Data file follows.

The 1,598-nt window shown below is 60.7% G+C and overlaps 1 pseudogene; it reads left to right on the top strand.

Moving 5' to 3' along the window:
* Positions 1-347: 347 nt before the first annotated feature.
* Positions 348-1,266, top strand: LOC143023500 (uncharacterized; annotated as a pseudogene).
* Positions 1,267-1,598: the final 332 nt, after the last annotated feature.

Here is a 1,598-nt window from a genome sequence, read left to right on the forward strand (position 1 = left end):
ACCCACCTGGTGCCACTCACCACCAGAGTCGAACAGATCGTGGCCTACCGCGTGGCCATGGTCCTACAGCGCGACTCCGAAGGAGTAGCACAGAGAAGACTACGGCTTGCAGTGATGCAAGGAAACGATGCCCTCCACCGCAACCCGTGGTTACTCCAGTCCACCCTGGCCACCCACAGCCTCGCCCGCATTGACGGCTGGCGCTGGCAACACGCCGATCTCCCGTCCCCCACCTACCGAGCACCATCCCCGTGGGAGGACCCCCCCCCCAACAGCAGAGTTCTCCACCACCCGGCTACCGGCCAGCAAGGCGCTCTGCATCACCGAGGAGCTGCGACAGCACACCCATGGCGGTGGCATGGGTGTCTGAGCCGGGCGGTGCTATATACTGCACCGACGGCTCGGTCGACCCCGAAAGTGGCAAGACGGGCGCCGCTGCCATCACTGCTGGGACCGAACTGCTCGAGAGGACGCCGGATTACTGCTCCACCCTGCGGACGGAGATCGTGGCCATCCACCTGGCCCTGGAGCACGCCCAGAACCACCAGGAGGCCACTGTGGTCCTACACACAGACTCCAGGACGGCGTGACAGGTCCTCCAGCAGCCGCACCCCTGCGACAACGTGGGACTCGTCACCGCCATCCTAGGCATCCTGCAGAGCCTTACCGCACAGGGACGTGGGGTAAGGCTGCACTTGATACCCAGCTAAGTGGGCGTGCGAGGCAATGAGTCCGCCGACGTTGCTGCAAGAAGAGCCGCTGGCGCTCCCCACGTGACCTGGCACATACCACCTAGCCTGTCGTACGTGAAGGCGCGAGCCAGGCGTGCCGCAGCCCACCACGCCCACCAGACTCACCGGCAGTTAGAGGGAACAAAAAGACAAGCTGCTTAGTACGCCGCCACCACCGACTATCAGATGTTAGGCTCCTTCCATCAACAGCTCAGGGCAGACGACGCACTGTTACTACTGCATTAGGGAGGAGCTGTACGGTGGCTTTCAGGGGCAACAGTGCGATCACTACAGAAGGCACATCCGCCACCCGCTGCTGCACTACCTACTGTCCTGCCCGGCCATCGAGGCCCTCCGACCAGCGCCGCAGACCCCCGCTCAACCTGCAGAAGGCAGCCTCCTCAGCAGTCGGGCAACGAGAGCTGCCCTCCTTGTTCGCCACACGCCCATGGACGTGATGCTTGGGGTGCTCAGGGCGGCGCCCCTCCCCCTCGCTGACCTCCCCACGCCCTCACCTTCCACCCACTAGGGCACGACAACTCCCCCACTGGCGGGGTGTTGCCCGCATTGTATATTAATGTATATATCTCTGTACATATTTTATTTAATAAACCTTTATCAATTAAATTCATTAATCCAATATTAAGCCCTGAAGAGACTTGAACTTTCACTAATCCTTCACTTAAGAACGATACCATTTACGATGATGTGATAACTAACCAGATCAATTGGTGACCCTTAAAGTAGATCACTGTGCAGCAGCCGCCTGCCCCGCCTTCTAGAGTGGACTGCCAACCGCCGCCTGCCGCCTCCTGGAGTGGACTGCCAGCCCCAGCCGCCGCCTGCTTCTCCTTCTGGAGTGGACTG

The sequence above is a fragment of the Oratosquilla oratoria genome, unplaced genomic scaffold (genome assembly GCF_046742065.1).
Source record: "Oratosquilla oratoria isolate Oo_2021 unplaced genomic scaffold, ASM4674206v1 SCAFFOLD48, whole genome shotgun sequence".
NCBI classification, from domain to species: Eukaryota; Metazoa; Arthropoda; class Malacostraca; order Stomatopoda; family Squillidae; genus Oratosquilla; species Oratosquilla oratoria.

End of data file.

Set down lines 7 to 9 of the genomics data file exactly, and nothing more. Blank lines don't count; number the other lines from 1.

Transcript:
ACCCACCTGGTGCCACTCACCACCAGAGTCGAACAGATCGTGGCCTACCGCGTGGCCATGGTCCTACAGCGCGACTCCGAAGGAGTAGCACAGAGAAGACTACGGCTTGCAGTGATGCAAGGAAACGATGCCCTCCACCGCAACCCGTGGTTACTCCAGTCCACCCTGGCCACCCACAGCCTCGCCCGCATTGACGGCTGGCGCTGGCAACACGCCGATCTCCCGTCCCCCACCTACCGAGCACCATCCCCGTGGGAGGACCCCCCCCCCAACAGCAGAGTTCTCCACCACCCGGCTACCGGCCAGCAAGGCGCTCTGCATCACCGAGGAGCTGCGACAGCACACCCATGGCGGTGGCATGGGTGTCTGAGCCGGGCGGTGCTATATACTGCACCGACGGCTCGGTCGACCCCGAAAGTGGCAAGACGGGCGCCGCTGCCATCACTGCTGGGACCGAACTGCTCGAGAGGACGCCGGATTACTGCTCCACCCTGCGGACGGAGATCGTGGCCATCCACCTGGCCCTGGAGCACGCCCAGAACCACCAGGAGGCCACTGTGGTCCTACACACAGACTCCAGGACGGCGTGACAGGTCCTCCAGCAGCCGCACCCCTGCGACAACGTGGGACTCGTCACCGCCATCCTAGGCATCCTGCAGAGCCTTACCGCACAGGGACGTGGGGTAAGGCTGCACTTGATACCCAGCTAAGTGGGCGTGCGAGGCAATGAGTCCGCCGACGTTGCTGCAAGAAGAGCCGCTGGCGCTCCCCACGTGACCTGGCACATACCACCTAGCCTGTCGTACGTGAAGGCGCGAGCCAGGCGTGCCGCAGCCCACCACGCCCACCAGACTCACCGGCAGTTAGAGGGAACAAAAAGACAAGCTGCTTAGTACGCCGCCACCACCGACTATCAGATGTTAGGCTCCTTCCATCAACAGCTCAGGGCAGACGACGCACTGTTACTACTGCATTAGGGAGGAGCTGTACGGTGGCTTTCAGGGGCAACAGTGCGATCACTACAGAAGGCACATCCGCCACCCGCTGCTGCACTACCTACTGTCCTGCCCGGCCATCGAGGCCCTCCGACCAGCGCCGCAGACCCCCGCTCAACCTGCAGAAGGCAGCCTCCTCAGCAGTCGGGCAACGAGAGCTGCCCTCCTTGTTCGCCACACGCCCATGGACGTGATGCTTGGGGTGCTCAGGGCGGCGCCCCTCCCCCTCGCTGACCTCCCCACGCCCTCACCTTCCACCCACTAGGGCACGACAACTCCCCCACTGGCGGGGTGTTGCCCGCATTGTATATTAATGTATATATCTCTGTACATATTTTATTTAATAAACCTTTATCAATTAAATTCATTAATCCAATATTAAGCCCTGAAGAGACTTGAACTTTCACTAATCCTTCACTTAAGAACGATACCATTTACGATGATGTGATAACTAACCAGATCAATTGGTGACCCTTAAAGTAGATCACTGTGCAGCAGCCGCCTGCCCCGCCTTCTAGAGTGGACTGCCAACCGCCGCCTGCCGCCTCCTGGAGTGGACTGCCAGCCCCAGCCGCCGCCTGCTTCTCCTTCTGGAGTGGACTG

The sequence above is a fragment of the Oratosquilla oratoria genome, unplaced genomic scaffold (genome assembly GCF_046742065.1).
Source record: "Oratosquilla oratoria isolate Oo_2021 unplaced genomic scaffold, ASM4674206v1 SCAFFOLD48, whole genome shotgun sequence".